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The Huracan STO is the unfiltered essence of Lamborghini from Sant’Agata poured into a road car.

Lamborghini Huracan STO

Story: Jim Gorde
Photography: Sanjay Raikar

The pitter-patter of rain didn’t dull the thunder emanating from the striking blue and yellow winged bull standing low and staring menacingly at the open road ahead. A race car for the road is a special thing. Any time. Any place. Crowds gather. Phones aplenty make clicky sounds. And there’s no disputing it’s a jaw-dropper. No one asks about economy. The questions: ‘How much is it?’ and ‘What’s the duty like on this? Has to be imported…’ Yes. Kids sure know their stuff these days.

So, the Huracan STO, or Super Trofeo Omologata, is the Super Trofeo racing series model homologated for road use. It is like, in Stuttgart cousin terms, the 911 GT3 RS of its range, but with more than 100 additional horsepower. In fact — and this is a crucial bit — it matches the output of the second iteration of Lamborghini’s Murcielago, the LP640-4 that had its 6.5-litre V12 dish out the same power 15 years ago; up from 580-hp 6.2-litre V12 it started out with two decades ago. That is a significant leap for the V10. Also, this Huracan, if they’d stuck to the nomenclature, would be an LP640-2! This seemingly Huracan EVO-spec motor is essentially in a bespoke state of tune here. It makes the same 640 hp but the torque is five Nm up on the EVO RWD models though still down 35 Nm on the four-wheel-drive EVO models, for obvious reasons.

What’s more, with the high-revving V10 driving only the rear wheels through the Lamborghini doppia frizione (Italian for Lambo double-clutch) means it weighs in at 1,339 kilograms, 43 kg less than the Huracan Performante, and boasts of 478 hp/tonne. And the weight distribution is a sweet 41:59; putting its mass down on the thick 305-sec Bridgestone Potenza low-profile, high-performance rubber. The low weight is mostly down to the extensive use of carbon-fibre — for more than 75 per cent components and panels — from the hybrid carbon-aluminium chassis to brakes and aero elements, particularly that three-step rear wing. The STO is the result of the meeting of the minds with Lamborghini’s R&D, Squadra Corse, and Centro Stile divisions working every line and feature to optimize them for the best driving performance. The rear fender, for example, has a carbon-fibre “sandwich” technique, utilized in the aerospace industry, and uses a quarter less material while maintaining the same structural rigidity. It’s not just that. The magnesium wheel rims and carbon brakes reduce unsprung weight. The door-locks are replaced with fabric loops. Even the windscreen weighs a fifth less than that of the Performante.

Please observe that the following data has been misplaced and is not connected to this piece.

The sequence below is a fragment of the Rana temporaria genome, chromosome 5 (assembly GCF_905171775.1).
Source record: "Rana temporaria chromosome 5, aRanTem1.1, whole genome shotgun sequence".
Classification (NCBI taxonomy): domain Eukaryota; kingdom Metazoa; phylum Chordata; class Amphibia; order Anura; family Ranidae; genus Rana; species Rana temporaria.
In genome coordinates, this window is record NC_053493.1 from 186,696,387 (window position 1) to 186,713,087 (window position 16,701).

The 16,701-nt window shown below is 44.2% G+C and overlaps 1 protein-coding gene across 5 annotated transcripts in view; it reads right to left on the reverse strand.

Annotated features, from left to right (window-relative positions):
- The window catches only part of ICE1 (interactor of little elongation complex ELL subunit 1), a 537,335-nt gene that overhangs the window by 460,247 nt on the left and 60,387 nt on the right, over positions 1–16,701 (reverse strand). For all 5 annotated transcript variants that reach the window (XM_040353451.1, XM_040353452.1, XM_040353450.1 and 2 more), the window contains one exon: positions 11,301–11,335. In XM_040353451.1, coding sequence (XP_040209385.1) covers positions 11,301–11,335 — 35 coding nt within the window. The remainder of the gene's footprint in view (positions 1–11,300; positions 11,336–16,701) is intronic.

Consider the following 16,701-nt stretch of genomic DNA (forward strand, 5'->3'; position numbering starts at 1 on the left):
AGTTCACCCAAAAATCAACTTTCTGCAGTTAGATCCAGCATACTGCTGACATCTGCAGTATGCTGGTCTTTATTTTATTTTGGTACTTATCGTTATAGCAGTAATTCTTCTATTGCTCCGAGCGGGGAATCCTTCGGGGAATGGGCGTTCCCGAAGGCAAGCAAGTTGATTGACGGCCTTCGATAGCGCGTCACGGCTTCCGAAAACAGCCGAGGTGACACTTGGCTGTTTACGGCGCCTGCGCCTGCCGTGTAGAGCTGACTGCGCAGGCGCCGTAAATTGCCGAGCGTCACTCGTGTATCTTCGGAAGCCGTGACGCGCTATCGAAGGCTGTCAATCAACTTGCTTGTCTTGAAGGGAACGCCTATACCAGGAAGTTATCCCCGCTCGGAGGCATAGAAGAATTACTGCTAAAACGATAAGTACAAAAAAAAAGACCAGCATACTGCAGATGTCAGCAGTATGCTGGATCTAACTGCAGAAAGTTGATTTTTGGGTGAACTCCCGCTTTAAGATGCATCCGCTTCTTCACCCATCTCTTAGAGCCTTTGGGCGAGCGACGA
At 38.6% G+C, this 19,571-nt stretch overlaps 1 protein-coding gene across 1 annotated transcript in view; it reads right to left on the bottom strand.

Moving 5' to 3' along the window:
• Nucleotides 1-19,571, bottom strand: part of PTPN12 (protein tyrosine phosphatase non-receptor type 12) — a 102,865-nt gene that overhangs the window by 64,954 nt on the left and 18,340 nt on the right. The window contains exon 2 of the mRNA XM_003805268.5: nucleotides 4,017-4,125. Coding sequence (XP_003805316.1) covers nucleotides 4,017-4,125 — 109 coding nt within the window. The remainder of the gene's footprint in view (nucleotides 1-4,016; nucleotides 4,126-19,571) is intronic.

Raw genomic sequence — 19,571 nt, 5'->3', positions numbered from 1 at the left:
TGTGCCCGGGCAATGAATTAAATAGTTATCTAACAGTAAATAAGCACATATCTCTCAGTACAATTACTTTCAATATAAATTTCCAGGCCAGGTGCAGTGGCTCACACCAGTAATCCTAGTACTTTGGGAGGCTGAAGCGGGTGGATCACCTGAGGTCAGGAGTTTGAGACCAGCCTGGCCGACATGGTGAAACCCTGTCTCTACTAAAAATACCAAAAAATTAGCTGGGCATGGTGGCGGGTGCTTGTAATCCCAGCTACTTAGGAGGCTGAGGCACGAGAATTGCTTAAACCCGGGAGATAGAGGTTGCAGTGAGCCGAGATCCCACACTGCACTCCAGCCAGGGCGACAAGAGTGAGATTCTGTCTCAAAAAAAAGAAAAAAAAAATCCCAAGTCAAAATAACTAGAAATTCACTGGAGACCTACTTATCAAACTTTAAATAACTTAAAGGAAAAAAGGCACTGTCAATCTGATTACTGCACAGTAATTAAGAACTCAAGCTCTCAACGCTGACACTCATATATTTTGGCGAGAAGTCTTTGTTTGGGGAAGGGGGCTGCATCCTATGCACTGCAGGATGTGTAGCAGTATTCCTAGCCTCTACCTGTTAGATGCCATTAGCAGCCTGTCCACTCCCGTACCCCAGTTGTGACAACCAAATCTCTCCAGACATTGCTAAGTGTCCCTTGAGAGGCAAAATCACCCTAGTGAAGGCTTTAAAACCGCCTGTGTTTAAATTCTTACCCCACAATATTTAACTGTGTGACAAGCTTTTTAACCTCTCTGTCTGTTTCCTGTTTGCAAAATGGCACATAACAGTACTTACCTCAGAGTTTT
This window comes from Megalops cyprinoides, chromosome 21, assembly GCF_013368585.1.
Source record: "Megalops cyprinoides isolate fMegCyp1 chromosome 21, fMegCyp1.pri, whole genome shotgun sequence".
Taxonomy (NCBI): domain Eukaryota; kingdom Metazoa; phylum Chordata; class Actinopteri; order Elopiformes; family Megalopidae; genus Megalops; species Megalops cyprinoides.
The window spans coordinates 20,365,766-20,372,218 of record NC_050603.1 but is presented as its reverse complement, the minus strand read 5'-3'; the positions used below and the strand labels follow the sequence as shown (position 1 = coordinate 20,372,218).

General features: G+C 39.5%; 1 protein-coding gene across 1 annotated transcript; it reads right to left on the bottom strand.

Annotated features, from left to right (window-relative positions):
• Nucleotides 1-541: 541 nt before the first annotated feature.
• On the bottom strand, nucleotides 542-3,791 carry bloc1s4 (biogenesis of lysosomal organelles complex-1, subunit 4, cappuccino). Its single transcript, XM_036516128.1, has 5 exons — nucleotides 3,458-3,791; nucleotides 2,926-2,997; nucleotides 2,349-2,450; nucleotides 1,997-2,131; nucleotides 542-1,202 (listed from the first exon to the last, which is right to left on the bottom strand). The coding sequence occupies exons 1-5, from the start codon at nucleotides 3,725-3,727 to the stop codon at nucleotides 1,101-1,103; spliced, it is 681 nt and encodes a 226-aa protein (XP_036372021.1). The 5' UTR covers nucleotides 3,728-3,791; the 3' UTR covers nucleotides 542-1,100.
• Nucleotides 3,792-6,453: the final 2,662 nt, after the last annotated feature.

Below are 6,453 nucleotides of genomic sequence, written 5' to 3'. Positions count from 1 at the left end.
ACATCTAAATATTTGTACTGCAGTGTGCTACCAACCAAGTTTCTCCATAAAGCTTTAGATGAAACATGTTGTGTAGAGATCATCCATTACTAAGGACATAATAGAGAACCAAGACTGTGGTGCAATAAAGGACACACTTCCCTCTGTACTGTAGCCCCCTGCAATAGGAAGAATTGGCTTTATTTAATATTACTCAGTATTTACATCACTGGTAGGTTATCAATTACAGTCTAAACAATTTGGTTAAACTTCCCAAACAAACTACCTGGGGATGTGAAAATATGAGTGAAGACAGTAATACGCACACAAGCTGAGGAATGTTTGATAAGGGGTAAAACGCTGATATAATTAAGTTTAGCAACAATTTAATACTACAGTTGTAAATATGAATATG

The styling isn’t the love-it-or-hate-it kind; Lambo don’t really do those. Rather, it’s the typically Lamborghini stunning and bold you-will-like-it variety. And there are only a limited few up for grabs. Homologated race cars and Italians have an enviable history, there’s no denying that. And, to go with their flair and dynamic stance, there’s the added factor of exclusivity. The STO has elements that make it a special beast indeed; primarily, the two-tone yellow on blue paint finish. The carbon elements — front splitter, louvres, roof scoop, rear wing, and diffuser — stand out and give it the essential awe-inspiring touches. The car is easy to take apart for service, too! Cue the centre-locking wheel-nuts, twist-lock engine cover and the cofango (discussed later).

New air ducts on the front bonnet increase the airflow through the central radiator to improve engine cooling as well as helping generate downforce. The cofango also incorporates a new front splitter, directing airflow to the newly designed underbody of the car and to the rear diffuser. This pushes the airflow over the front fenders with their louvres maximizing airflow from the wheelhouse. This helps reduce pressure inside, thereby increasing front downforce. The side profile of the cofango directs airflow around the front wheels, reducing drag.

Lamborghini Huracan STO

More on page 2 >


About the author: Jim Gorde


Deputy Editor at Car India and Bike India.
Believes that learning never stops, and that diesel plug-in hybrids are the only feasible immediate future until hydrogen FCEVs take over.

t: @CarIndia/@BikeIndia
IG: @carindia_mag/@bikeindia/@jimbosez


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